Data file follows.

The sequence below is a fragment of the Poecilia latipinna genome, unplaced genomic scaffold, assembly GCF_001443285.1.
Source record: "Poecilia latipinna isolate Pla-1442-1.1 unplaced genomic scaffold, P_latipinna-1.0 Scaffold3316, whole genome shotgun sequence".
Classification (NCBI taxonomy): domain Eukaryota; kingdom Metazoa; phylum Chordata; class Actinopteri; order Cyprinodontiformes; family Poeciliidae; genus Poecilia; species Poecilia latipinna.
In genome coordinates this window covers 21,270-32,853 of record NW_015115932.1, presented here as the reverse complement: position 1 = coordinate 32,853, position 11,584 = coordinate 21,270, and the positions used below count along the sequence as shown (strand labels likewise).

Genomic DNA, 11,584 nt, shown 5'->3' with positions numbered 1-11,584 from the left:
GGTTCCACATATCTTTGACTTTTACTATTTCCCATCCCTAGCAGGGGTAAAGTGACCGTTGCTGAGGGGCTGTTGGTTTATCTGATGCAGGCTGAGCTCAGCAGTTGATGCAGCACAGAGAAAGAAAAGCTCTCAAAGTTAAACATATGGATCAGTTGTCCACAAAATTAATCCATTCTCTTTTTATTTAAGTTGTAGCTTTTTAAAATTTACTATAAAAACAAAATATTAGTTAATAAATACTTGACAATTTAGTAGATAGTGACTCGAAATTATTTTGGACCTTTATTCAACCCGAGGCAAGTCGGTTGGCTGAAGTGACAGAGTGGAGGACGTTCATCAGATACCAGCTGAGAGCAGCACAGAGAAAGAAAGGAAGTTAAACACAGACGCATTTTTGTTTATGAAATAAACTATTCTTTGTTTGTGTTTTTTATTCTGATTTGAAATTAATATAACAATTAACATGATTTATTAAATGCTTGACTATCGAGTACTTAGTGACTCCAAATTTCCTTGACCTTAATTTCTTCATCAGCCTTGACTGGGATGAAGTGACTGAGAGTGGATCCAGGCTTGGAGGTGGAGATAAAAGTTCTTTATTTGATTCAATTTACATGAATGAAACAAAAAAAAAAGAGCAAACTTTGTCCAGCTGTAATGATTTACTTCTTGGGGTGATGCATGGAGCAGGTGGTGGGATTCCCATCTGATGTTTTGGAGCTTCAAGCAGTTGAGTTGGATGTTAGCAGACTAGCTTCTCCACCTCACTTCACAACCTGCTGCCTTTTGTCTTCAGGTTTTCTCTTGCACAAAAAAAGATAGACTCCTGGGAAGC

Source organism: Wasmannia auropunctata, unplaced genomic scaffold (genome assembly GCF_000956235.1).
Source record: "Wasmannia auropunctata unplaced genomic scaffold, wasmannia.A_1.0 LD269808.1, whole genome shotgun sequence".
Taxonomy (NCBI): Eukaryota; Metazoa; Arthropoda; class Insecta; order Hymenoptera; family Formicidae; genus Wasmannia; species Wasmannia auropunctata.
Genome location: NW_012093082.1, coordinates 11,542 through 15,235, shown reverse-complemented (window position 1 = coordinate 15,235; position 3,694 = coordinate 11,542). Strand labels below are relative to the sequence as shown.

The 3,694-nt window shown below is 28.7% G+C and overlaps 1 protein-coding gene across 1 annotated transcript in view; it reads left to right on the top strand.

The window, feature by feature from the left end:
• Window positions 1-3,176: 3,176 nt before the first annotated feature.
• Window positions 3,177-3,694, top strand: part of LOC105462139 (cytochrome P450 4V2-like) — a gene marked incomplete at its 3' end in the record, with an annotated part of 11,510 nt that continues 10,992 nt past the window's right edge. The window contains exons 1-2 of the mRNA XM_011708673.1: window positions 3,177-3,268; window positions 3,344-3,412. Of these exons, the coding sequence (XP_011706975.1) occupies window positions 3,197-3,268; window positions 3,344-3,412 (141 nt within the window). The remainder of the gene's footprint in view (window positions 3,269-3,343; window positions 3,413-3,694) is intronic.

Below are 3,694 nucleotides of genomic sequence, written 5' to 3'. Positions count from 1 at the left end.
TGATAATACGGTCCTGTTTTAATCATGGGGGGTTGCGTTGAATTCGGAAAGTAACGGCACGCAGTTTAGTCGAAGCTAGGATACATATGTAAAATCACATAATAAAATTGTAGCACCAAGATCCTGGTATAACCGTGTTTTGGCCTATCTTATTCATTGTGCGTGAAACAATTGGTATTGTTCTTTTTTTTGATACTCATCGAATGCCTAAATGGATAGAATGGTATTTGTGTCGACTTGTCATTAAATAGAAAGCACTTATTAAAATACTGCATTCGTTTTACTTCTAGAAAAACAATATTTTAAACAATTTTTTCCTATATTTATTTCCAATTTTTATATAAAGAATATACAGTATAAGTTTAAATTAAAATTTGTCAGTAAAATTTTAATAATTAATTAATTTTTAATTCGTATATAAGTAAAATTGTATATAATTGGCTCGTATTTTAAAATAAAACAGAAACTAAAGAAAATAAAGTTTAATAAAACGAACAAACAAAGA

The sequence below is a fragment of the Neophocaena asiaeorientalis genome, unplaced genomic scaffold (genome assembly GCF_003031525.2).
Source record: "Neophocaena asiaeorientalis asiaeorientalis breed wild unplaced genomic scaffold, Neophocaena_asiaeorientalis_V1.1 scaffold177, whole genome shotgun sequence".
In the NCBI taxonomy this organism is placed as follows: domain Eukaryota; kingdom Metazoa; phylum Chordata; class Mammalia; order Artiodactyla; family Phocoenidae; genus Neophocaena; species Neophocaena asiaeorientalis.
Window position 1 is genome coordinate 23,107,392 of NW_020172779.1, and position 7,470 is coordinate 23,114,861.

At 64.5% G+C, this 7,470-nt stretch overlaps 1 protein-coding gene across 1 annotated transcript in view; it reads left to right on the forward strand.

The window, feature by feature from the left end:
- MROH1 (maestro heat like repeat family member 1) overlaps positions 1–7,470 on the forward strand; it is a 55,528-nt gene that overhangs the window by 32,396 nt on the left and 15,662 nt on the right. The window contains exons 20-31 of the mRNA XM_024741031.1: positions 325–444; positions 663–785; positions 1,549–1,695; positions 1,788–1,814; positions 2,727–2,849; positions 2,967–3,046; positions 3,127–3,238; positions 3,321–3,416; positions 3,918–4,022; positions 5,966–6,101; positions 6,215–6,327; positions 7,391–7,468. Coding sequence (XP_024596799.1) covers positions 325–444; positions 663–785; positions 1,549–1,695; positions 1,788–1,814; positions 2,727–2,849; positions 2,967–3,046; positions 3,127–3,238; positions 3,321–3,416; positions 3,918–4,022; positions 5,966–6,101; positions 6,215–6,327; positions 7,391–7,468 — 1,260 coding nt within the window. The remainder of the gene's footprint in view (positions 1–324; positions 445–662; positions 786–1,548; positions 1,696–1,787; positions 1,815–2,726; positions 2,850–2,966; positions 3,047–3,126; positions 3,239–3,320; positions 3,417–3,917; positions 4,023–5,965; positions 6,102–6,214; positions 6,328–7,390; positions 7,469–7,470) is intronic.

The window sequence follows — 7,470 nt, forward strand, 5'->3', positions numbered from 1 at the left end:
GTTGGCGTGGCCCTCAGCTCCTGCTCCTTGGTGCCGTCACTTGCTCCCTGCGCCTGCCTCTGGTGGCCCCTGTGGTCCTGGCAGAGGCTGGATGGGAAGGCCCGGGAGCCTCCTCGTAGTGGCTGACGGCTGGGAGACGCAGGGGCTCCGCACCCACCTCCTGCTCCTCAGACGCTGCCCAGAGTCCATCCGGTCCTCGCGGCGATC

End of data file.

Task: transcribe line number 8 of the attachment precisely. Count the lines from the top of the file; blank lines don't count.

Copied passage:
Source record: "Wasmannia auropunctata unplaced genomic scaffold, wasmannia.A_1.0 LD269808.1, whole genome shotgun sequence".